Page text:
Friday, February 22, 2008
A girlhood in post-war provincial Britain
I have Stephen, on his Art's Blog, to thank for guiding me to Bad Blood by Lorna Sage. Although I was familiar with her reviews in the Times Literary Supplement, I hadn't read any of her books; now I own three.
I'm no speedy reader but this book has taken even longer than usual to finish because almost every page plunged me into my own particular memories of a girlhood in post-war Britain. Lorna was born in 1943 in North Wales and I was born at the end of 1945 just a few miles away in Lancashire. Our day trips were to the same resorts, Southport, New Brighton, Rhyl or walking on the Roman walls in Chester. I was captivated by the thought that we might have been there at the same time but even if we had, that two year age difference would have made any kind of contact improbable.
Lorna Sage's account of life in the late 1940s to the end of the 1950s is painfully accurate: the privations of the years of 'austerity'; the stresses and strains of families settling back to 'normal' life after wartime separations; the ignorance and prudery of the provinces, where Victorian double standards lingered for at least one generation longer than in the cities. She tells her story vividly and with sometimes brutal candour but her humour and the underlying sense of her courage and determination prevent it from being a tale of self-pity. Stephen is right in saying this book does not belong on the shelf labelled 'Damaged Childhoods'.
And yet .... it is not just a nostalgic trip to the days when we were sent out to play in fair weather and foul, coming home only to eat and sleep; to amateur dramatics in the church hall and special lessons in 'ballroom etiquette for fifth-form débutantes'. Lorna grew up in a most dysfunctional family and I read this book as a testament to her triumph over extremely difficult circumstances.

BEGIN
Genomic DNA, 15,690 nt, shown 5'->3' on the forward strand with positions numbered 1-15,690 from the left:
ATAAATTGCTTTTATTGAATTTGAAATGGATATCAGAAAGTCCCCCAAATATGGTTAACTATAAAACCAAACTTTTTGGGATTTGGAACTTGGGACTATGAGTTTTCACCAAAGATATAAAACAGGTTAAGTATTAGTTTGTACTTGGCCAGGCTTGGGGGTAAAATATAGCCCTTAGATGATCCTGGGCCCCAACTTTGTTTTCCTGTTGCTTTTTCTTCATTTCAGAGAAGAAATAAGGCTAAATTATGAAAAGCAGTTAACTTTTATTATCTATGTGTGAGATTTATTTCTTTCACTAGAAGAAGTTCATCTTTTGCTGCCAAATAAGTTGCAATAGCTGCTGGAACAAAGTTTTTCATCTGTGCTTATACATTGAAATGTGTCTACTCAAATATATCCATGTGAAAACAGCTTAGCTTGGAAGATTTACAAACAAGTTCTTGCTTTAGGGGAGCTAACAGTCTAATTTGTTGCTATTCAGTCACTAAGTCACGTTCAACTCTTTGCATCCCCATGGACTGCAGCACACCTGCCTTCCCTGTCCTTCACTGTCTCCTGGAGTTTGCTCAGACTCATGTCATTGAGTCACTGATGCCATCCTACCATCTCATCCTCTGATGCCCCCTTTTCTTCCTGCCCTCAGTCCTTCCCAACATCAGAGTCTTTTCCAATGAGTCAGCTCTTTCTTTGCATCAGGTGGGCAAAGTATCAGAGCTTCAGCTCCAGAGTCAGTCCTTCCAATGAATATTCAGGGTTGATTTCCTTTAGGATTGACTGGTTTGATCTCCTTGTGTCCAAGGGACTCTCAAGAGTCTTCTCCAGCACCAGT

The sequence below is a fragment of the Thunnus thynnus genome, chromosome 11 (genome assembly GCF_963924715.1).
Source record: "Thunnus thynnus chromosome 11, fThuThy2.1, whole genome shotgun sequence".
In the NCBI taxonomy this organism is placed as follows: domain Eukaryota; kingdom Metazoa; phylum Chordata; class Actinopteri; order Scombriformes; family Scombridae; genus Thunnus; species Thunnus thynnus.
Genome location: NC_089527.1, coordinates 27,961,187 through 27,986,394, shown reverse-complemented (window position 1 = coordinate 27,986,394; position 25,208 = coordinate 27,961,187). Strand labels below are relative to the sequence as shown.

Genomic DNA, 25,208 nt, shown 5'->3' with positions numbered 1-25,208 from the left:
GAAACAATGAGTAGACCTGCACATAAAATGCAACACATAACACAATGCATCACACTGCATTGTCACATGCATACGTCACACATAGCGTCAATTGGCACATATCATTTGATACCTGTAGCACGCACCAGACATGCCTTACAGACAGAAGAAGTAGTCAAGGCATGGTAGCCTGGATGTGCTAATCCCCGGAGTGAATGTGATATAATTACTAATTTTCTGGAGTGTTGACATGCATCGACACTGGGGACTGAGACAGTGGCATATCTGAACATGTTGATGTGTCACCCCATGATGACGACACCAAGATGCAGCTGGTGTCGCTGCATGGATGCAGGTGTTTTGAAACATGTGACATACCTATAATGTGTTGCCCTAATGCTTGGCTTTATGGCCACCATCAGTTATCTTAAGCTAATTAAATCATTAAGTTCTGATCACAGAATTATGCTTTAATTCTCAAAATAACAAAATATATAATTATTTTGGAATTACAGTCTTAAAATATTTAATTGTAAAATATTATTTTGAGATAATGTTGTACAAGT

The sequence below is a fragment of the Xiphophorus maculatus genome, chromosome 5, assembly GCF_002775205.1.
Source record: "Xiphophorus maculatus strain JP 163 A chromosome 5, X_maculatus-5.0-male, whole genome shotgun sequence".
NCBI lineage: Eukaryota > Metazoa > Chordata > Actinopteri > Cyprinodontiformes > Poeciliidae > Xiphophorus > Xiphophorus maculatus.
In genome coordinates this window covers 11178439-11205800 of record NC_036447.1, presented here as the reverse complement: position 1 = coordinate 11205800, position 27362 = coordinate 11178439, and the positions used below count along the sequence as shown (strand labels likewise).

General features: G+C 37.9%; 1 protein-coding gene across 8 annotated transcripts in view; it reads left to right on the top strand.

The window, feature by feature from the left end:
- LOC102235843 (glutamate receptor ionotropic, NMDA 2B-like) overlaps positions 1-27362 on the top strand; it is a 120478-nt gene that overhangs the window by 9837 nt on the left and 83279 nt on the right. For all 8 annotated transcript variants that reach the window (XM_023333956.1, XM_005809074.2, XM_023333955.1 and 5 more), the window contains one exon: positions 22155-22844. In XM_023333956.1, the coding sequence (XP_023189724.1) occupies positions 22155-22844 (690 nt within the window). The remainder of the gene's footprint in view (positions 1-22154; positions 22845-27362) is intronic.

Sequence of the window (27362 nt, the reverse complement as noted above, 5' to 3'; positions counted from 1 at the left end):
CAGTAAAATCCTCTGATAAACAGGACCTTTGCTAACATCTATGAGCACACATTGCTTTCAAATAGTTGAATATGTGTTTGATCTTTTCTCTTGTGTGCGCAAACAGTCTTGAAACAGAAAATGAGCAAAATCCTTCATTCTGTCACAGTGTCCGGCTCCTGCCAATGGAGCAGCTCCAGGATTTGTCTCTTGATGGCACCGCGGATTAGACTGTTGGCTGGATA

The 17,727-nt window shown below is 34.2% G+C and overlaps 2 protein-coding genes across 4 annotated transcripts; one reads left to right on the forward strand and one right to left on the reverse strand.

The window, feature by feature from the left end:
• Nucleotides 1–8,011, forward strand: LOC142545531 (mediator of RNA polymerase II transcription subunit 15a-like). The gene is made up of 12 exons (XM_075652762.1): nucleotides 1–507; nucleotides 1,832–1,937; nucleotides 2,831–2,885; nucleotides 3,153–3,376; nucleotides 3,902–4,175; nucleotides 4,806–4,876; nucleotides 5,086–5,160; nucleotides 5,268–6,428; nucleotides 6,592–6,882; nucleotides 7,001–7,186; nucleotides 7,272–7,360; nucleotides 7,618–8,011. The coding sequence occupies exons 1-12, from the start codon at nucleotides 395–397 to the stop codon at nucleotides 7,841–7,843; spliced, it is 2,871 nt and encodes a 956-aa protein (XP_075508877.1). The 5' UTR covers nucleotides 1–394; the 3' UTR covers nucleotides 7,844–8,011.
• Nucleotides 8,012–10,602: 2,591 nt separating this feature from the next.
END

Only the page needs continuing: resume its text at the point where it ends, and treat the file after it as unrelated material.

Bad Blood is a book worthy of serious study; if I were a student looking for a subject for my dissertation, I would take Lorna Sage's use of the terms real, reality, unreal and 'irreality' in this book and in her literary criticism and see where it led. I have only glimpsed at her work yet but I see a recurring theme, not always easy to comprehend but an interesting challenge.
I would like to study her use of language in the different stages of the memoir. The chapters devoted to her family are full of negative language and imagery: embarrassment, anger, hostility, resentment, contempt, disapproval. There is no feeling that the young Lorna ever felt loved, approved of or supported by anyone at home or at school or that she had any real friendships. Her family sounds monstrous but she doesn't accuse them, simply explains them. It is left to the reader to see how dreadful it must have been for such a sensitive and intelligent child to be in the charge of these people who offered neither affection nor security. She uses a description of family outings as an analogy of the family structure: "Clive and I, in the back seat or sandwiched between our parents in the lorry, were made to know our place. We were the passengers, they were in charge. Except that it was all tied together with string."
It is only in the last few chapters, when she has found her place (albeit unusual) in her marriage and at university that the tone of her writing becomes gentler and kinder towards herself and other people. I wanted to know more, to feel reassured that her academic and professional success led to her recognising her own value. I hope that writing this memoir helped her dispel the myth of 'bad blood'. As Clive James wrote: This is not a book for children, but neither was her childhood. I am sorry that she didn't live to write the next volume.